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What Techs Need to Know About A2L Refrigerants
This article is based on the recent HVAC School podcast episode on A2L refrigerants with Jason Obrzut. You can listen to that podcast HERE. Jason is a member of the AHRI Safe Refrigerant Transition Task Force and has co-authored Refrigeration and Air Conditioning Technology (the RACT manual). You can access AHRI’s A2L refrigerant resources at ahrinet.org/saferefrigerant.
We’ve seen the R-22 phaseout in full swing for years. For a while now, we've accepted R-410A as an R-22 replacement. R-410A is a non-toxic, non-flammable refrigerant blend that doesn't deplete the ozone layer.
Guess what? R-410A is also slated for a phase-down, as all HFC refrigerants will be. A phase-down differs from a phaseout in that it will be incremental and span over a few years. The goal of the phase-down is to reduce R-410A production and importation by 85% over the next 15 years.
The EPA's final ruling states that the R-410A phasedown will begin on January 1, 2022. It will start with a 10% reduction in R-410A production and importation. On January 1, 2024, it will jump to 40%. By 2027, that reduction will hit 70%. In 2034, we will hit the 80% reduction milestone, and the final step of the phase-down is the 85% reduction in 2036. To learn more about the ruling, check the EPA's fact sheet.
So, what are we going to do to make up for the R-410A reduction?
We'll use refrigerants with low global warming potentials (GWP) like propane (R-290), hydrocarbons, and CO2. However, propane, butane, and hydrocarbons are very flammable. CO2 is also impractical for most residential applications right now. The focus has shifted to other refrigerants that are as practical as hydrocarbons but less flammable. These refrigerants can still catch fire though, so they warrant a special ASHRAE classification, A2L.
ASHRAE uses a refrigerant classification system based on each refrigerant’s toxicity (A and B) and flammability (traditionally 1, 2, and 3). Just so we’re all on the same page, I’m going to cover those quickly. Class A refrigerants have low toxicity and include many familiar names, including R-22, R-410A, and R-12. Class B refrigerants are toxic and include ammonia and R-21.
On the number side, Class 1 refrigerants don’t propagate flame (though they are not entirely flameproof), including R-22 and R-410A. Class 2 and 2L refrigerants are flammable and include blends like R-142b and R-30. Class 3 refrigerants are highly flammable and include propane (R-290). So, as a low-toxicity and non-flammable refrigerant, R-22 falls into the A1 category.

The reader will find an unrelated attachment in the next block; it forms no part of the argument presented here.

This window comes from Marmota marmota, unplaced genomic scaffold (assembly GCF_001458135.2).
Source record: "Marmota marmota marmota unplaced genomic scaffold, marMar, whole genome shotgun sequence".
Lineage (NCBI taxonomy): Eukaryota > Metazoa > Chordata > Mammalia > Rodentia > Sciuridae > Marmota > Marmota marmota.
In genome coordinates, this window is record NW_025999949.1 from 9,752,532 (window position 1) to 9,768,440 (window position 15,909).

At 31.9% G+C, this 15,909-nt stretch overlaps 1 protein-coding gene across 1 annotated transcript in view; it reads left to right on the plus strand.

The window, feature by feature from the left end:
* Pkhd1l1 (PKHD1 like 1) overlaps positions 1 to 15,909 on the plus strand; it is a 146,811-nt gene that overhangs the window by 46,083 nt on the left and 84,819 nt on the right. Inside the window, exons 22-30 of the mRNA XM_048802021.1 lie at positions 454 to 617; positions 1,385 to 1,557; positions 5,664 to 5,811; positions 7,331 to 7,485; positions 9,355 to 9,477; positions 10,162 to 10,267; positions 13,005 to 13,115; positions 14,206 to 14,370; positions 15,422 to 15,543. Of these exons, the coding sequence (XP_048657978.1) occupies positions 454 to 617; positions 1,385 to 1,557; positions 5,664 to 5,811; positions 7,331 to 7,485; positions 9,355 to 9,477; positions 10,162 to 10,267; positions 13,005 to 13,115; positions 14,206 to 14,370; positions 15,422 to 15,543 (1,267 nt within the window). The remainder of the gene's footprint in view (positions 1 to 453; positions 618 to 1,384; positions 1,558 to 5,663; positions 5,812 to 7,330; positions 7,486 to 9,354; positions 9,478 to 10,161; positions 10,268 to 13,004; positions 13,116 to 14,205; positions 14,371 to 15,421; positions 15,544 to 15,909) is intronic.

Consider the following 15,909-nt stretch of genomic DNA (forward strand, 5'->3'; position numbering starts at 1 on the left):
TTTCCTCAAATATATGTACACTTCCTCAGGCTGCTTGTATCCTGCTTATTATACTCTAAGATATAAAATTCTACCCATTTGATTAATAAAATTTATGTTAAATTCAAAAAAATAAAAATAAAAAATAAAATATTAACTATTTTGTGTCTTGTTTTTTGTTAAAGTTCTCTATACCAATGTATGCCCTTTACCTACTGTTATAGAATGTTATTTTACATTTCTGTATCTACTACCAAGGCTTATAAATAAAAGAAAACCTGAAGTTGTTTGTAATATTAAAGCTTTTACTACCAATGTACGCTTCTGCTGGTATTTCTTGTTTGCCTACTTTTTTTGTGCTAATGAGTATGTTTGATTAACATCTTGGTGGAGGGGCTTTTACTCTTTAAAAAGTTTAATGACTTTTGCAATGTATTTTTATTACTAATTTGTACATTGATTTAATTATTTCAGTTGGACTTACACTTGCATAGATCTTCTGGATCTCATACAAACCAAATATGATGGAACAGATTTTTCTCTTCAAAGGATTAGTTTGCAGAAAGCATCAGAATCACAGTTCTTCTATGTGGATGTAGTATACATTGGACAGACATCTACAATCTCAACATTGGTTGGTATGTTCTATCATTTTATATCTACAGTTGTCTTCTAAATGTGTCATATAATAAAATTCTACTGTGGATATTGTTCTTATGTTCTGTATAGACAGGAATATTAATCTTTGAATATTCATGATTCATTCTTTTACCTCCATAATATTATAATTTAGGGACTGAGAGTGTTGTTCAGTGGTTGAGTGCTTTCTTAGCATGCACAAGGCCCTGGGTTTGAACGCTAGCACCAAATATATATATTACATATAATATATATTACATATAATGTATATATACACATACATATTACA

In recent years, ASHRAE has amended its system to account for mildly flammable, low-toxicity refrigerants. ASHRAE sorts those refrigerants into the A2L category, including R-32. While A2L refrigerants are far less flammable than A3 and even A2 refrigerants, we still need to take extra precautions that we didn’t need to take with R-22 and R-410A.
Properties of A2L Refrigerants
When you look at the physical and chemical properties of A2L refrigerants, they aren’t all that different from HCFCs and HFCs. You can find a detailed breakdown of the physical, chemical, and environmental properties in THIS AHRI document.
As with all other refrigerant categories, the pressure, temperature, and viscosity of A2L refrigerants vary by each refrigerant type. There is not a hard, fast rule for the thermodynamic properties of A2L refrigerants.
As with A1 refrigerants, some A2L refrigerants are pure, and others are blends. In pure refrigerants like R-32, you do not need to anticipate glide. However, you can expect there to be some temperature glide in refrigerant blends like R-452B and R-454A. If you’d like to learn more about glide, we recommend reading THIS article and using the Danfoss Ref Tools app.
When we look at the environmental properties of A2L refrigerants, we should note that they all have an ozone-depleting potential (ODP) of 0. Most refrigerants with an ODP above 0 are currently being phased out or have already been, including R-12 and R-22.
The environmental property of more interest is global warming potential (GWP). R-410A was touted as a substitute for R-22 because it had an ODP of 0, but it is still a greenhouse gas. According to John Tomczyk, R-410A has an undesirably high GWP of 2,088. Remember, a refrigerant’s GWP is like its score at golf: the lower, the better.
According to Daikin, R-32 only has a GWP of around 675. That’s roughly a third of the GWP as R-410A, so R-32 and the other A2L refrigerants will do much less damage to the environment in the long term. CO2 has the lowest GWP of all (1), but that refrigerant is impractical for widespread usage.
Many of us residential techs have almost exclusively worked with R-22 and R-410A for (or R-12 if your career goes way back). So, the thought of working with a flammable refrigerant may be a bit concerning.
Believe it or not, we’ve already been working with refrigerants that can catch fire. Even A1 refrigerants can combust under the right conditions. Obviously, it takes a lot less to make propane combust than R-22, but let’s keep in mind that all refrigerants have some risk of combustion.